Aromatherapy and Sustainability – Two Worlds Collide

If you're reading this, odds are you use essential oils and are mindful of the fragile state planet Earth is in. Thinking about just how fragile our planet is, can leave you feeling overwhelmed and anxious; I know that is how I am left feeling! Thank goodness for the anxiety-reducing effects of lemon essential oil. My relationship with 'Citrus limon' is one I greatly value - especially as an aromatherapist. Our planet is built on the foundation of balanced relationships we have with other species. They in part, depend on us for their protection and preservation of resources, and we depend on them for food, clothing, shelter, and of course, essential oils as a form of medicine.

Unfortunately, many of these relationships aren't nurtured properly; in other words, an imbalance occurs when the demand for a resource (e.g. plant species, or part of a plant species) far outweighs the supply. This is the point when we begin to damage our relationships with plant and all animal species on Earth. And often times, we may not realize we're doing so. For example, did you know that when you buy rosewood (Aniba rosaeodora) essential oil from an unsustainable source, you may be contributing to the decline of the rosewood tree?

The essential oil of rosewood is the main reason the tree is overharvested. Consequently, it is now listed as an endangered species which means that there is a 20% probability of its extinction within 20 years or 5 generations (IUCN, 2016). As of this year, there are approximately 25 essential and carrier oil-bearing plants that are recognized as threatened species (Ablard, 2016). At least 9 of those are facing extinction primarily because the demand for their essential oils, which are mostly used by the perfume industry and by aromatherapists, outweigh the supply. Threatened plant species chiefly harvested for their essential oils are spikenard (Nardostachys jatamansi), sandalwood (Santalum album), guggul (Commophora wightii), agarwood (Aquilaria malaccensis and A. rostrata spp.), rosewood (A. rosaeodora), atlas cedarwood (Cedrus atlantica) and sassafras (Ocotea pretiosa).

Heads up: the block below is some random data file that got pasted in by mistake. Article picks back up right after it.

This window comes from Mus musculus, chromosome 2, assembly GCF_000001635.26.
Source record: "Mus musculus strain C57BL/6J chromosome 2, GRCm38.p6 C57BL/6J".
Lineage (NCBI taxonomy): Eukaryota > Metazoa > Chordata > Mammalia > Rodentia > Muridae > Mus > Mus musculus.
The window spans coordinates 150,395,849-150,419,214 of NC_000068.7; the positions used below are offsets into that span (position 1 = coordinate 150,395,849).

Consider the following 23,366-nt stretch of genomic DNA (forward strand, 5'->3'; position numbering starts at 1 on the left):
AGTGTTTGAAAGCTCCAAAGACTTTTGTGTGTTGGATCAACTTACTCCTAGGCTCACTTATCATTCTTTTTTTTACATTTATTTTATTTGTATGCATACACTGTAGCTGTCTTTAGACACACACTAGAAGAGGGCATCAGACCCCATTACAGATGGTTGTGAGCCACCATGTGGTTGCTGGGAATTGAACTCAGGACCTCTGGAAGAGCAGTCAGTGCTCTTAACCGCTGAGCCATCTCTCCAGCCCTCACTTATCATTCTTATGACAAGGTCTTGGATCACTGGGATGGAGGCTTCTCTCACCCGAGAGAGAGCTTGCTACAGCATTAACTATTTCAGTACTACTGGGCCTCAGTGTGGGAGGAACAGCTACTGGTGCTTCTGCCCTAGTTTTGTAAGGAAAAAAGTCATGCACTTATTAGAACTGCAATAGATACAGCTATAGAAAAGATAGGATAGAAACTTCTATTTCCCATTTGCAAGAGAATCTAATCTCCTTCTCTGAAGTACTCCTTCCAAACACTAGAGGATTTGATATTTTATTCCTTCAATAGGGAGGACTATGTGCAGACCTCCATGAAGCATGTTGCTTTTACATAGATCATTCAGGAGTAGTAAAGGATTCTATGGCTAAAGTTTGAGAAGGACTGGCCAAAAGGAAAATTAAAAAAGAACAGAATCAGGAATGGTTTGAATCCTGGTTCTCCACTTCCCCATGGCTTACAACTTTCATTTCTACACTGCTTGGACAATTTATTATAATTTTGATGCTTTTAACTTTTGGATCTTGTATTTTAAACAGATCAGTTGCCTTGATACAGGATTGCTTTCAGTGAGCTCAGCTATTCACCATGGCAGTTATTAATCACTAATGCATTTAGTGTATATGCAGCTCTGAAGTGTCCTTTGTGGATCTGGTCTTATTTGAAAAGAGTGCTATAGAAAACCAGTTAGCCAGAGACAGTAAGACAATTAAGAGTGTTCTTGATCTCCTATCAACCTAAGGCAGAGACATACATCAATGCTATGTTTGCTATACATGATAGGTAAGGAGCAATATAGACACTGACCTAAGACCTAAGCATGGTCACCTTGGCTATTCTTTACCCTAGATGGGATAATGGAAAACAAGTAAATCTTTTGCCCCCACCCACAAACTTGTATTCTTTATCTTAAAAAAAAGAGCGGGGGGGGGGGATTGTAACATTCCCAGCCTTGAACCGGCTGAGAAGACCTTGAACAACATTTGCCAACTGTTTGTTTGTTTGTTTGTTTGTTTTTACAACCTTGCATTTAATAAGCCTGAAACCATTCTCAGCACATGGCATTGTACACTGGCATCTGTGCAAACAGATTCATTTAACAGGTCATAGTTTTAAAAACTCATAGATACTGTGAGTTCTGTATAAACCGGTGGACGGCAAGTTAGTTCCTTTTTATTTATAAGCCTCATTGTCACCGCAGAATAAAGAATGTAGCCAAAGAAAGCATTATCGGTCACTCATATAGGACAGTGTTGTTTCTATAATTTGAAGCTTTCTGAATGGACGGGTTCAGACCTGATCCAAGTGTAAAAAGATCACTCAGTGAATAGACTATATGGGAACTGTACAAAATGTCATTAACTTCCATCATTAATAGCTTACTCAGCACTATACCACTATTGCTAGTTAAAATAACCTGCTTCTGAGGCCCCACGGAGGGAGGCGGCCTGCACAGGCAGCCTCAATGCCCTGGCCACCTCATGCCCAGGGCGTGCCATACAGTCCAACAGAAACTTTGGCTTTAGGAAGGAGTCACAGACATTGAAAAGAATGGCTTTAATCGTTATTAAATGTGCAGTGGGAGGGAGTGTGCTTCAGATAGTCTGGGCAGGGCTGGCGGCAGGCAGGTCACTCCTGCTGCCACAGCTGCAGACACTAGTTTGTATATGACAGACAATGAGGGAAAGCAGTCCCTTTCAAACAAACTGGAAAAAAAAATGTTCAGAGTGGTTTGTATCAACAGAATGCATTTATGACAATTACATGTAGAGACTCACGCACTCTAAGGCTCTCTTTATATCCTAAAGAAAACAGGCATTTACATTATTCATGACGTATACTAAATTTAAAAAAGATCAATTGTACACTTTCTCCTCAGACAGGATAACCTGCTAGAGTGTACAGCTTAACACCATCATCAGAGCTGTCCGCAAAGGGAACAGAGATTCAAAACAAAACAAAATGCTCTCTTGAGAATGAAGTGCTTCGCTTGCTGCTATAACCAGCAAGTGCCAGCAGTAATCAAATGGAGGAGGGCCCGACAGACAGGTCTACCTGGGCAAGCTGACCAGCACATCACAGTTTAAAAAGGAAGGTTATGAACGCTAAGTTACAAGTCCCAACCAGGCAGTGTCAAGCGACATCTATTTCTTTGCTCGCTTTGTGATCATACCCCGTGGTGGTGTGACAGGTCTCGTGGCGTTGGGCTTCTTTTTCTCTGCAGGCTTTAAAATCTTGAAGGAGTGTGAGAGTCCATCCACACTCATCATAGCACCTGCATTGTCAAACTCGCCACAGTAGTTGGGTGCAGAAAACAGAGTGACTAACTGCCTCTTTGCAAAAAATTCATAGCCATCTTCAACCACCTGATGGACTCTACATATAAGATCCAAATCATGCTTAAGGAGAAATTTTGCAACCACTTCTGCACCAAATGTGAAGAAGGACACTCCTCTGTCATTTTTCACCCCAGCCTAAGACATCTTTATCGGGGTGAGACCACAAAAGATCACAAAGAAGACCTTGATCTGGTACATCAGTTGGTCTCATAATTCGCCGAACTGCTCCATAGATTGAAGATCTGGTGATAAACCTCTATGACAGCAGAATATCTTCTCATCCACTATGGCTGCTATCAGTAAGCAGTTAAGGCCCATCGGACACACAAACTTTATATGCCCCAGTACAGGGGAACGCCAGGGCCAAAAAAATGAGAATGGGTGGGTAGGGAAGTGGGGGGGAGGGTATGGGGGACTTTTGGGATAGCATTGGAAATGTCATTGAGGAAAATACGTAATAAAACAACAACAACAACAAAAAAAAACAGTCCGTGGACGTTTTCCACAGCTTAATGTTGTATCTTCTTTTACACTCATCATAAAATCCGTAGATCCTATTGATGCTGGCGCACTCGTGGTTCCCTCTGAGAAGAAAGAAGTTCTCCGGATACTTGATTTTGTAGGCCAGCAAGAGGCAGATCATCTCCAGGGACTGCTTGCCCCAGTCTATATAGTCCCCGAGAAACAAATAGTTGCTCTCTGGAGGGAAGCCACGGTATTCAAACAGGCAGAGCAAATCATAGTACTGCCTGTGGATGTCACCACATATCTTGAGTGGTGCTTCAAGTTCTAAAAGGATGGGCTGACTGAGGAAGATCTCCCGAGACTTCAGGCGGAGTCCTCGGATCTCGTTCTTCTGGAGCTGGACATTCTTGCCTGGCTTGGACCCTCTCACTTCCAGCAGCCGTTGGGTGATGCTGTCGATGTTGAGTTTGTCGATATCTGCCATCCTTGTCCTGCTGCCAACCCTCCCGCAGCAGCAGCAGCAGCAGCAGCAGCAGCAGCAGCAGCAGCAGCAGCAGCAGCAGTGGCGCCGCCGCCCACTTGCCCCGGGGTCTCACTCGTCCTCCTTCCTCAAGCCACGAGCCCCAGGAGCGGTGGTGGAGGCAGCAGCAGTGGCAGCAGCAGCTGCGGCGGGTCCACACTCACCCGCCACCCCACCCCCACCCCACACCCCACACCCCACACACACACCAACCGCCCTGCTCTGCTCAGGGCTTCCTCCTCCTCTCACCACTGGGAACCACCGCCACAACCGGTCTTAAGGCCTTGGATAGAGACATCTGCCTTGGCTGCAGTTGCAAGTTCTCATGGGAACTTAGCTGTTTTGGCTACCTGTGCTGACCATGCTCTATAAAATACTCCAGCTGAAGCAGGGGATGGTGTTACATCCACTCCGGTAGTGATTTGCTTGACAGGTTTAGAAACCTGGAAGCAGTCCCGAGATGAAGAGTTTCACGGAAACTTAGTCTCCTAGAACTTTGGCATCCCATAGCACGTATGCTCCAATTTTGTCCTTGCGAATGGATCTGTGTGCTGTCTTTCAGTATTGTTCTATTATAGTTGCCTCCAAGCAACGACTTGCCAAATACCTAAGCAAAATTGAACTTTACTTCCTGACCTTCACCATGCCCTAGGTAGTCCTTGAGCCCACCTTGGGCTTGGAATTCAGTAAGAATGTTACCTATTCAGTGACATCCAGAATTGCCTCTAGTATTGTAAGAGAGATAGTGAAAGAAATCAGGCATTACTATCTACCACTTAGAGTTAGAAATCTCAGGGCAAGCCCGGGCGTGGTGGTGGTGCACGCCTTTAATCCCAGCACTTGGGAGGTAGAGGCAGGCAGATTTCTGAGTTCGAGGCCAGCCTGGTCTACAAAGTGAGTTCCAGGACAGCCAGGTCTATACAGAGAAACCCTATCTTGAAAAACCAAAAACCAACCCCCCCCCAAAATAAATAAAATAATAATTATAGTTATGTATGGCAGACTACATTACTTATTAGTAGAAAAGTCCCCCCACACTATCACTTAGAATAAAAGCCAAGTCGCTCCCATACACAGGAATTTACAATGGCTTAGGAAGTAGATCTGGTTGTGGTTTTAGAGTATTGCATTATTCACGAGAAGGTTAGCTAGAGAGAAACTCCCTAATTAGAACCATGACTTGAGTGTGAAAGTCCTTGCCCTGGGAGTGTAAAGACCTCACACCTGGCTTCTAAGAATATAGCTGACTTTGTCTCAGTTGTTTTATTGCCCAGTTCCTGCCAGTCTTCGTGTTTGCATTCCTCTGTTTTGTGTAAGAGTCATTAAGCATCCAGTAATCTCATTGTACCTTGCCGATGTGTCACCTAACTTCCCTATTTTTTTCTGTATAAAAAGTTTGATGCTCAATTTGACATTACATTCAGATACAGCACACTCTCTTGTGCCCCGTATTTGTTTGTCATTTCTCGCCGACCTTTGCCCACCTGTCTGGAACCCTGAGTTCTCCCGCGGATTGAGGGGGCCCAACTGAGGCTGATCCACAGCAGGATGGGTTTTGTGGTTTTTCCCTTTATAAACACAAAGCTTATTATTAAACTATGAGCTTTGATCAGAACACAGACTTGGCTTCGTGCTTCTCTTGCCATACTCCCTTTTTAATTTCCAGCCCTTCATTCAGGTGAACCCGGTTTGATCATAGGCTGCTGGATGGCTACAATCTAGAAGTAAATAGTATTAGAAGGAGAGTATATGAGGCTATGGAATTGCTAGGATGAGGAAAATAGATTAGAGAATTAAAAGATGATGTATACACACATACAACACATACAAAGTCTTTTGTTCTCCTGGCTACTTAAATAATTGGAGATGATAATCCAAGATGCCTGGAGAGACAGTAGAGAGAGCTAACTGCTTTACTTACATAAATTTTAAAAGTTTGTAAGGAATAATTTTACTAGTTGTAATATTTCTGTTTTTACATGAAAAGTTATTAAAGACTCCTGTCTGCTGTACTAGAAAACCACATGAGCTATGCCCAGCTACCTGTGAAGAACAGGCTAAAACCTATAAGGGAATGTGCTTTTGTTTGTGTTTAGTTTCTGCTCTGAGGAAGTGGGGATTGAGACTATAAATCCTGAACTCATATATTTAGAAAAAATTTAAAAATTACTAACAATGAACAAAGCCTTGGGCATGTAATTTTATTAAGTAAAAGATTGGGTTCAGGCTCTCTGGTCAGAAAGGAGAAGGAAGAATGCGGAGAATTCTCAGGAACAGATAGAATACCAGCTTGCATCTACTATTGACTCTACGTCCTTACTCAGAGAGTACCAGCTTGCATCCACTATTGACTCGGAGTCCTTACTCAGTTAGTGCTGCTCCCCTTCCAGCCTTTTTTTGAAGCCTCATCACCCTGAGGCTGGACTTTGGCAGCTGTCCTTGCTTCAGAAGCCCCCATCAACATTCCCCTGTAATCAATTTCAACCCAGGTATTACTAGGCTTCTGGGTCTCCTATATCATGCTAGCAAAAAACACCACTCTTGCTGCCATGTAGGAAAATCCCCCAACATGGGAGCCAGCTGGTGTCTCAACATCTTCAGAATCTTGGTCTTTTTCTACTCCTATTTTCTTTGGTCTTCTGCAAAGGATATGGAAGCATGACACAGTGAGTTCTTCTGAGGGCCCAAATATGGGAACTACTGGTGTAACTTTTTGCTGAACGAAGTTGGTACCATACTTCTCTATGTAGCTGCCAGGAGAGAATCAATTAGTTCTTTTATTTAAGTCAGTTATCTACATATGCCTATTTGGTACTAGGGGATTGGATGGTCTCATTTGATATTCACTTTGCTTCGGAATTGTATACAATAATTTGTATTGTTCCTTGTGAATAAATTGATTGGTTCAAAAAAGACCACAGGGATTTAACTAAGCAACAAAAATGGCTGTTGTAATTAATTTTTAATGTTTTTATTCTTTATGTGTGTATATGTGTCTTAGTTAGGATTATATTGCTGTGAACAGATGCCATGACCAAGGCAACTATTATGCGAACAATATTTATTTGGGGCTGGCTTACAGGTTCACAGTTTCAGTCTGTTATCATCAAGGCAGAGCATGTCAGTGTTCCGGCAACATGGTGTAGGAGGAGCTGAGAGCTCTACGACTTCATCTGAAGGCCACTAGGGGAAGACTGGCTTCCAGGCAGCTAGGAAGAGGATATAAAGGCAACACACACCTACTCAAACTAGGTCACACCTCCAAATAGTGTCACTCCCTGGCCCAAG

How do we begin to repair our relationship with these threatened essential oil-bearing plants so that we can continue to use their essential oils while not contributing further to their decline? One answer is that we can do our best to ensure that the oils we purchase and/or use from threatened plant species are being protected and preserved by techniques such as sustainable agriculture. Sustainable agriculture is a technique that integrates three main goals: 1) environmental health, 2) economic profitability and 3), social and economic equity. By meeting these three goals, the practice of sustainable agriculture helps to ensure plants, including essential and carrier oil-bearing plants, will continue to meet the needs of the present and future generations without negative effects.